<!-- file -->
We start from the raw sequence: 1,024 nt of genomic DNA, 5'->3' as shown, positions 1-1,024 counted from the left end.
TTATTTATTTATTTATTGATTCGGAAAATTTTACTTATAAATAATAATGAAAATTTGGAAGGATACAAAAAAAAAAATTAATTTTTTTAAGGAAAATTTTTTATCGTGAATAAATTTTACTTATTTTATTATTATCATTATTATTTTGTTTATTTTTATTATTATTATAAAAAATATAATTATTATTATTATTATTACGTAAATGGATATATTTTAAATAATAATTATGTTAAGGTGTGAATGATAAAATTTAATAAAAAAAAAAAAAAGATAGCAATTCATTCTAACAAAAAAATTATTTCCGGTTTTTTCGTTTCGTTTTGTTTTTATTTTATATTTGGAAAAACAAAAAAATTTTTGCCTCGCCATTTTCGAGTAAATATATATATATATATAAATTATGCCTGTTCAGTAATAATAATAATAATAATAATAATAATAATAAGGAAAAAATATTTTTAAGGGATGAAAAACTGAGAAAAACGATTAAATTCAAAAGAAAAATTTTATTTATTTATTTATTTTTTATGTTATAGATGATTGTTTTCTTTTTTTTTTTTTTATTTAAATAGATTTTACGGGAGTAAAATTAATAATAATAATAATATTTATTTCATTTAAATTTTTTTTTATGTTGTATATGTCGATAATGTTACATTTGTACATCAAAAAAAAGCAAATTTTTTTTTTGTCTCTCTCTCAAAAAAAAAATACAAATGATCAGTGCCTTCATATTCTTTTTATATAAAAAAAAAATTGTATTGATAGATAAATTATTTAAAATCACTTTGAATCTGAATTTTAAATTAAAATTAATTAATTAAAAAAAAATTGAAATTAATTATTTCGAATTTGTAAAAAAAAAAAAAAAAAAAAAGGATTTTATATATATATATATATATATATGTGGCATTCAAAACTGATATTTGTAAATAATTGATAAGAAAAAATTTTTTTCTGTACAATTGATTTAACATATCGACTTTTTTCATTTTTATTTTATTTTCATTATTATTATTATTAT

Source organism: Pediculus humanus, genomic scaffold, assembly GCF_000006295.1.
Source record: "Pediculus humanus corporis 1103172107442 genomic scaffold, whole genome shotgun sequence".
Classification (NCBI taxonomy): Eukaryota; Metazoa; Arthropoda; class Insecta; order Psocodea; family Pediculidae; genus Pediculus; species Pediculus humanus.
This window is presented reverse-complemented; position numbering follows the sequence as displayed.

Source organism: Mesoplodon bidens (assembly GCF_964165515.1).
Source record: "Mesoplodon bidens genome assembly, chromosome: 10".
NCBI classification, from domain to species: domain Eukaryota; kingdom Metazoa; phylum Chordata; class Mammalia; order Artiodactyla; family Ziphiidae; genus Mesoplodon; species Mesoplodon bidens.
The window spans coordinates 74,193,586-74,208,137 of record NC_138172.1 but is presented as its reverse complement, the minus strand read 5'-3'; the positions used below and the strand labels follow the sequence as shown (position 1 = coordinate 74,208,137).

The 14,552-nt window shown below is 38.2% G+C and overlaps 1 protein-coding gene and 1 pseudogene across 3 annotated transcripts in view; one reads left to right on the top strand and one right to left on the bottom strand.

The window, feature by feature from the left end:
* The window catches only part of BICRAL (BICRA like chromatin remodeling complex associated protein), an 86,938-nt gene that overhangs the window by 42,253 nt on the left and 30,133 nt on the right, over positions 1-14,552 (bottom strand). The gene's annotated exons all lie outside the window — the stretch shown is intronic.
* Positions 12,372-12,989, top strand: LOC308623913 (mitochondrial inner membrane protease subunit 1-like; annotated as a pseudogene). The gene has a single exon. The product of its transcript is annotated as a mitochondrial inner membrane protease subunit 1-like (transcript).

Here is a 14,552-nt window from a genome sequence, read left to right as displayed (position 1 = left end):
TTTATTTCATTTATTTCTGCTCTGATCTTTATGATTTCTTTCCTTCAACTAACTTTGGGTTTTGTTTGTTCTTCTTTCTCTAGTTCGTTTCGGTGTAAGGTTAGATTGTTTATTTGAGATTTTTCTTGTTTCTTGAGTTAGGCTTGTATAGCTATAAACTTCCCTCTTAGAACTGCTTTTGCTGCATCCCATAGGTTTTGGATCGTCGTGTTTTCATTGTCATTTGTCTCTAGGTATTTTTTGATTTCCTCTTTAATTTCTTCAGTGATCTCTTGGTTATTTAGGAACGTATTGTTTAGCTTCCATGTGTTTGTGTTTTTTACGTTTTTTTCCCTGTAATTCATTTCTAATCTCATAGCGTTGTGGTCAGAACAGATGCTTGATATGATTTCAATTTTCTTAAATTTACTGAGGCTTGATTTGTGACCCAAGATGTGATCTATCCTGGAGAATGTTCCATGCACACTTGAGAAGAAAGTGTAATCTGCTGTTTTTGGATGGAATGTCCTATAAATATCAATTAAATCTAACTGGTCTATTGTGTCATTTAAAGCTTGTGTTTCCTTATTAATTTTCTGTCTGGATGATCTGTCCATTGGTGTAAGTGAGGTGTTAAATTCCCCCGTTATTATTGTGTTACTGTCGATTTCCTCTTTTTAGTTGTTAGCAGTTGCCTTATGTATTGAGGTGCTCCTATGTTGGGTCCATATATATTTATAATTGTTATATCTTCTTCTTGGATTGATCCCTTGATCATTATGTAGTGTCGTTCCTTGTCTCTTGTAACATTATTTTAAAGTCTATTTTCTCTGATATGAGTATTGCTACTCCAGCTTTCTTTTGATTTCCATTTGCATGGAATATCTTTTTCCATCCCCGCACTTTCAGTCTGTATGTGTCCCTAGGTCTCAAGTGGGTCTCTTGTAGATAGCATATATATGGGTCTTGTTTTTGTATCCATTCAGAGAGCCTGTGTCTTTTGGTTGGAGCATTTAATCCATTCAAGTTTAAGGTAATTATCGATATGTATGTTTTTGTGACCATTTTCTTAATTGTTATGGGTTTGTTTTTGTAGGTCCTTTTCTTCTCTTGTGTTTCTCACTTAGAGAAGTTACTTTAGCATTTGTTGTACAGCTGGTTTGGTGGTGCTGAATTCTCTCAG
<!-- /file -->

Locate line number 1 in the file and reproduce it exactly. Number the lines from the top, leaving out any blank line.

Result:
We start from the raw sequence: 1,024 nt of genomic DNA, 5'->3' as shown, positions 1-1,024 counted from the left end.